Community also bids farewell to DCM Taranjit Singh Sandhu.
FAIRFAX, Virginia: In a one-of-a-kind event, the Indian American diaspora warmly welcomed incoming Indian Ambassador to the United States Navtej Sarna and bid a fond, emotional adieu to Deputy Chief of Mission Taranjit Singh Sandhu.
Over 350 people packed the elegant ballroom of the Waterford at Fair Oaks on a Sunday evening for a sparkling community reception spearheaded by Indian American community activist Dr. Yogendra Gupta.
The cool and crisp weather typical of early December in the Washington area did nothing to deter the enthusiasm of the crowd comprising prominent Indian Americans from all walks of life. There was a collective desire to warmly welcome the new envoy and an eagerness to express gratitude for the fruitful tenure of the deputy ambassador.
Cutting a regal figure with his tall stature, both literally and figuratively, Sarna praised the Indian American community – which he noted forms only one percent of the US population, but its members make up 9 percent of physicians, 30 percent of start-up founders in Silicon Valley, and 50 percent of the hospitality industry.
“This is a huge compliment to all of you that you have turned mathematics on its head”, the envoy told the gathering.
Returning to Washington after a gap of 15 years, he saw “a lot of familiar faces in the audience. There is the same warmth and enthusiasm”, he said.
“I know things have changed dramatically here,” he noted, recalling that in his earlier stint as Press Counselor at the Embassy, fortifying India-US ties “was an uphill task. We were in the doghouse after the nuclear tests which India had conducted keeping in view it’s security interests and the situation in the world,” he said.
“[Gradually] that relationship turned around and changed qualitatively and quantitatively,” he said, adding that today, whether you go to Capitol Hill where you find bipartisan support for India-US ties, or whether you look at industry and the interest in India, the scientific community, defense and strategic affairs, “the India-US relationship is viewed as one of the most important.”
The ambassador added: “And for that I salute all of you for the huge contribution that each one of you has made individually and collectively as associations to influence US policy.”
In what may be seen as a reward to the community, he announced a new initiative which would seek to redress grievances related to the Embassy’s consular service which handles passports, visas and OCI (Overseas Citizenship of India) cards. Beginning in the first week of January, an Open House will be held every fortnight at the Indian Embassy in Washington as well as the five consulates located in New York, Houston, Chicago, Atlanta and San Francisco, to tackle the teething problems in consular matters.
The envoy thanked members of the organizing committee “who extended a very warm invitation which it was clear was coming from their hearts”
Together with Dr. Gupta, organizers and advisors included stalwarts of the community such as Angela Anand, Ashok Batra, Promila Gupta, Satish Korpe, Dr. Sambhu Banik, Dr. Har Swarup Singh, Sunil Singh, Kripa Singh, Kumar Singh, Gopinath Durgaiyanaidu and Anadi Naik. Nilima Mehra of Global Television Network served as the emcee of the event which began with artistes of the Muvva Kuchipudi Dance School singing the national anthems of India and the US, followed by the Ganesh Vandana, an invocation in Indian classical dance.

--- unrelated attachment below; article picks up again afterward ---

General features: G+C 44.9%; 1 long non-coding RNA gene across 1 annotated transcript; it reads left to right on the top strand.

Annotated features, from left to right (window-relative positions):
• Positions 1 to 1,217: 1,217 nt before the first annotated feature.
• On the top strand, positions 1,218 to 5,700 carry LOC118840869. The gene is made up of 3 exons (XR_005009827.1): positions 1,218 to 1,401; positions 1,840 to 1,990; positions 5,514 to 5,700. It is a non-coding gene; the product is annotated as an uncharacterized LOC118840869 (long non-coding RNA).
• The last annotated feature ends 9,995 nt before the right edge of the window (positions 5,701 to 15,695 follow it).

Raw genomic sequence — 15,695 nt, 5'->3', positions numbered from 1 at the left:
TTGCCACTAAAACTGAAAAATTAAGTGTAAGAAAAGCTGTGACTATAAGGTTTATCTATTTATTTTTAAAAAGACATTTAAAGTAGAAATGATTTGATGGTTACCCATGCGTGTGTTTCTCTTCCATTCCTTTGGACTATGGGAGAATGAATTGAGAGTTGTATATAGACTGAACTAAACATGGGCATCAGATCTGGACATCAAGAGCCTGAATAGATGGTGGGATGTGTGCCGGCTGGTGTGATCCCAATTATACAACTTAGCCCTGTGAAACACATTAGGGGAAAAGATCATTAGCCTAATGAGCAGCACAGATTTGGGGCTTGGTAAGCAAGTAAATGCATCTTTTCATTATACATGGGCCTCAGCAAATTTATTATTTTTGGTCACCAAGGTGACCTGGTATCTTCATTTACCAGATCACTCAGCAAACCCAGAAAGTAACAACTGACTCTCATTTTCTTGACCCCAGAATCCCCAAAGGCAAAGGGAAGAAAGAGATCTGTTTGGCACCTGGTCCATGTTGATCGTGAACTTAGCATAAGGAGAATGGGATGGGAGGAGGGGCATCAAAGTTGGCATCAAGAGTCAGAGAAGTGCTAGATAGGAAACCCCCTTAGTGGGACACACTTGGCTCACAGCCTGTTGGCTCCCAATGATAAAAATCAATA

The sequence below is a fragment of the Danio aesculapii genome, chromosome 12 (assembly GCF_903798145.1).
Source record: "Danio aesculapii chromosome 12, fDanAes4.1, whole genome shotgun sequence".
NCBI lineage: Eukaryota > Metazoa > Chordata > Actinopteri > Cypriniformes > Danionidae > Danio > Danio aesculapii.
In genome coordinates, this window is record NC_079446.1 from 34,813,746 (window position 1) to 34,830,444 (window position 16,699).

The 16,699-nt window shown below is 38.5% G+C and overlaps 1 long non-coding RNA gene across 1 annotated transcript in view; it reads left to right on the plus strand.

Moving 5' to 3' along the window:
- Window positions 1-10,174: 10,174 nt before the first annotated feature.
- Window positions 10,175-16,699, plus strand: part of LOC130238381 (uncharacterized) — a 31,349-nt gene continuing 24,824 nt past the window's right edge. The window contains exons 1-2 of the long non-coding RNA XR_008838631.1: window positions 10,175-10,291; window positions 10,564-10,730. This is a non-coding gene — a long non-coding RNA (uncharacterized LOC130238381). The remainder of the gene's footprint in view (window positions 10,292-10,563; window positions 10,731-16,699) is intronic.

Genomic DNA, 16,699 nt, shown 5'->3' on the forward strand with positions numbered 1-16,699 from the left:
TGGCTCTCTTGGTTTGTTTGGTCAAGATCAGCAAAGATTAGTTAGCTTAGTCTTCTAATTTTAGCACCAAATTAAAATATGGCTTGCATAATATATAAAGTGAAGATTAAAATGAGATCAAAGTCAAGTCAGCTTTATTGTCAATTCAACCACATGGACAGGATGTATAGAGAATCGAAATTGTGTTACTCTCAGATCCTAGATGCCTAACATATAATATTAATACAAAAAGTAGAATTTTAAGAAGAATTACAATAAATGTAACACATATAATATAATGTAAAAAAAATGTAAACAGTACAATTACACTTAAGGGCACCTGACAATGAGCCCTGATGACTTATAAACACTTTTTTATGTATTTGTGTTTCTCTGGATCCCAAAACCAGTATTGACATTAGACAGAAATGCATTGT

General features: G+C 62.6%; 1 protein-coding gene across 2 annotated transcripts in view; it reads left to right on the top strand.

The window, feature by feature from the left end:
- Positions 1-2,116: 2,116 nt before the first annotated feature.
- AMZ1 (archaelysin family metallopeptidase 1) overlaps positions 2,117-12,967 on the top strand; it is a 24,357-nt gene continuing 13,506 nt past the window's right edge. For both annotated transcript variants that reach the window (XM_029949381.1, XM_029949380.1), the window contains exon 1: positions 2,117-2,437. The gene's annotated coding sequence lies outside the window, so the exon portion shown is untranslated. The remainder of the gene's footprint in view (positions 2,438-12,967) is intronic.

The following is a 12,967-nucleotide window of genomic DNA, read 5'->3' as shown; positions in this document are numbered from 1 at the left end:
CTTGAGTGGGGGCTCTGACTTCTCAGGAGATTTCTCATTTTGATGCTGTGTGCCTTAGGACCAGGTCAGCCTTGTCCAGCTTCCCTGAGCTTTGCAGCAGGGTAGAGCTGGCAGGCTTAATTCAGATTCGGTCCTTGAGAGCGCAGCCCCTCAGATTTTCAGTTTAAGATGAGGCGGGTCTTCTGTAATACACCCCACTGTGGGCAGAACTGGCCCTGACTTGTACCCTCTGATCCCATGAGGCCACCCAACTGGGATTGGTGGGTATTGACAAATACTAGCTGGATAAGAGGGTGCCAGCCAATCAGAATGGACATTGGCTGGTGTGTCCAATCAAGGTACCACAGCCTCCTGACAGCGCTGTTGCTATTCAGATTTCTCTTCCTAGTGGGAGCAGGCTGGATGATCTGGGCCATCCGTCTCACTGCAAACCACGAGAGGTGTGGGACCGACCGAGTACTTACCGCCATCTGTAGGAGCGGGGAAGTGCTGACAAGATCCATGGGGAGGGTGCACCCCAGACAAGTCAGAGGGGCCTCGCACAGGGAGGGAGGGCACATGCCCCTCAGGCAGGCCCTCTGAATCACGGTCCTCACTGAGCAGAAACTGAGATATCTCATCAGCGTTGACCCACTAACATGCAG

Looking around the packed ballroom, Sarna said, “It is a great privilege to be here in this huge crowd”. In all humility, he attributed the crowd size to the popularity of DCM Sandhu who will now be heading to Colombo as the Indian High Commissioner to Sri Lanka.
“I am not happy about bidding him farewell. I wish he would stay on till I leave” Ambassador Sarna said, candidly. “I have seen the absolute commitment, the unrelenting hard work and complete focus on the job which he has shown over so many years” and “in so many critical posts.”
Given the radical change in the US administration and the ensuing uncertainties in the minds of many, the envoy’s words were even more profound and impacting. Deputy Ambassador Sandhu’s experience, diplomatic prowess, and invaluable rapport with American officials are needed more than ever in Washington.
At the community reception, he implored young Indian Americans to be more involved in strengthening India-US ties and hoped that at the next such event, at least 15 tables will be occupied by them. Citing the example of the Jewish community and how its youth make trips to Israel, DCM Sandhu said, “We need a similar practice in the Indian-American community because the economic future belongs to India” and the youth “will be very positioned to capitalize on that.”
Lauding Indian Americans for their stellar accomplishments, he told the gathering, “Each one of you, through determination and hard work, has succeeded here. Whenever one talks to leaders on Capitol Hill, the success of the Indian-American community is always one of the most important aspects” of any discussion.
Virginia State Senator Bryce Reeves (Republican-Spotsylvania), who is currently running for lieutenant governor, mingled with the gathering at the reception, staying from start to finishing, and enjoying himself in the process. “We as Americans are the best and only hope for the rest of the world to see and the best and the brightest are in this room,” he said, in his address.
Sen. Reeves quoted former president Ronald Reagan who believed that, in America, “We’ve been blessed with the opportunity to stand for something – for liberty and freedom and fairness. And these are the things worth fighting for, worth devoting our lives to.